What do you think? Is one better than the other? Are there pros and cons that I haven’t pointed out that are important? Go ahead and chime in!

Welcome and Bienvenido on Chalkboard
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Experiencing the World

As someone who studies a second language, it’s clear to me how important it is to know other languages throughout life. This is especially true when travelling, of course, but it is also important in our hometowns. This is because, as I mentioned in a previous post, there are many people living around us that speak and understand different languages than us. Knowing another language is not just about being able to get through a conversation, that is only one part of it. The bigger and most important part in learning a language, is becoming acquainted with another culture. Other than classroom learning, the best way to learn about a different culture is to immerse yourself in it through travel, which is one of the reasons that travelling is so popular!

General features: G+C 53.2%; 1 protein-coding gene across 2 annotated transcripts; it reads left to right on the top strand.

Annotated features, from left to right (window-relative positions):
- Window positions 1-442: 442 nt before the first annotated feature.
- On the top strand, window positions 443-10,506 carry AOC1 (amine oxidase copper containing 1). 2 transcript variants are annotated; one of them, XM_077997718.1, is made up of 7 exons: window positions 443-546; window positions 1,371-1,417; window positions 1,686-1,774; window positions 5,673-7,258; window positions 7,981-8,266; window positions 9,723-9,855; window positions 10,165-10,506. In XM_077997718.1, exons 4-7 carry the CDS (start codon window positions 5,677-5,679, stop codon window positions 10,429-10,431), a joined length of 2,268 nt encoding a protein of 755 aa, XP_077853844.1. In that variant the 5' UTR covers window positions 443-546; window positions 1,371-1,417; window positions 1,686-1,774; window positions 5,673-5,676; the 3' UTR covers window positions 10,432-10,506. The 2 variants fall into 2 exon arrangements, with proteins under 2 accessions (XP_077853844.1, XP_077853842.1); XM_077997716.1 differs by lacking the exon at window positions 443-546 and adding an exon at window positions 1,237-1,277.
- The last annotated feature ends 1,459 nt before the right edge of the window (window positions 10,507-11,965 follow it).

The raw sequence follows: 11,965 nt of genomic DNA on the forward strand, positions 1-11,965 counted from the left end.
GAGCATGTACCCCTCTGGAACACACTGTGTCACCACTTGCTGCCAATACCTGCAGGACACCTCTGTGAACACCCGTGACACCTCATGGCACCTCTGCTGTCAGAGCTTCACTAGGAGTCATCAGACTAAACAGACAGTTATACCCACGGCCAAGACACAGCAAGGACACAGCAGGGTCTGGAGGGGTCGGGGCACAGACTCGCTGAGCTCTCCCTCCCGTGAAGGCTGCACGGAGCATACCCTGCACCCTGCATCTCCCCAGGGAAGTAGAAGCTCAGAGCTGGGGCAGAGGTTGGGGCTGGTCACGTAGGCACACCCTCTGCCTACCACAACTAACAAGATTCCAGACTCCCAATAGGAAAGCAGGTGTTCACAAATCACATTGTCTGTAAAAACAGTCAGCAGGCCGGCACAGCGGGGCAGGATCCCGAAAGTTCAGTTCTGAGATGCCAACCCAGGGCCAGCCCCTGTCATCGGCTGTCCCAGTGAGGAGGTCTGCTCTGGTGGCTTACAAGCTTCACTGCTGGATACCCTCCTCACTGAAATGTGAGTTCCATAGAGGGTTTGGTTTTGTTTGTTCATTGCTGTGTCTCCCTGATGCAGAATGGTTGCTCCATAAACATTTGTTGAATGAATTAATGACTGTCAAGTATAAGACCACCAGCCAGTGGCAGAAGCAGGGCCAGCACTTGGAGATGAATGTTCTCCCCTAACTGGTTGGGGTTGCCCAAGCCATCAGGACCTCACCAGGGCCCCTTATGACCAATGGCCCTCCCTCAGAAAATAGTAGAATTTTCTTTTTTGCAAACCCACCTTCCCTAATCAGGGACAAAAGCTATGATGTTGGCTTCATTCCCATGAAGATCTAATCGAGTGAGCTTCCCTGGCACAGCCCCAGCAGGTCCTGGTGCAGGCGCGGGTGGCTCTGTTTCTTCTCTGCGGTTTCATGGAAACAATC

When travelling, knowing multiple languages is best, but knowing one and a half is better than nothing. In my experience with learning Spanish, I’ve had a couple opportunities to use the language outside of school, and it really helped me appreciate the importance of the skill. For example, I was in line at a coffee shop and there was commotion with the people ordering ahead of me. It turned out they were trying to place an order in the handful of words that they knew in English. I figured out they were speaking Spanish and I introduced myself to them, offering to translate for them. It was pretty complicated for me, as I wasn’t used to the thick accents, but I got through it. I felt great about what I did, but the most memorable part of that experience was that I was able to help out someone that was living in an environment that was totally foreign to them. They were grateful for my help, and that was the best part of the entire experience. It is something that I still think about, even years later.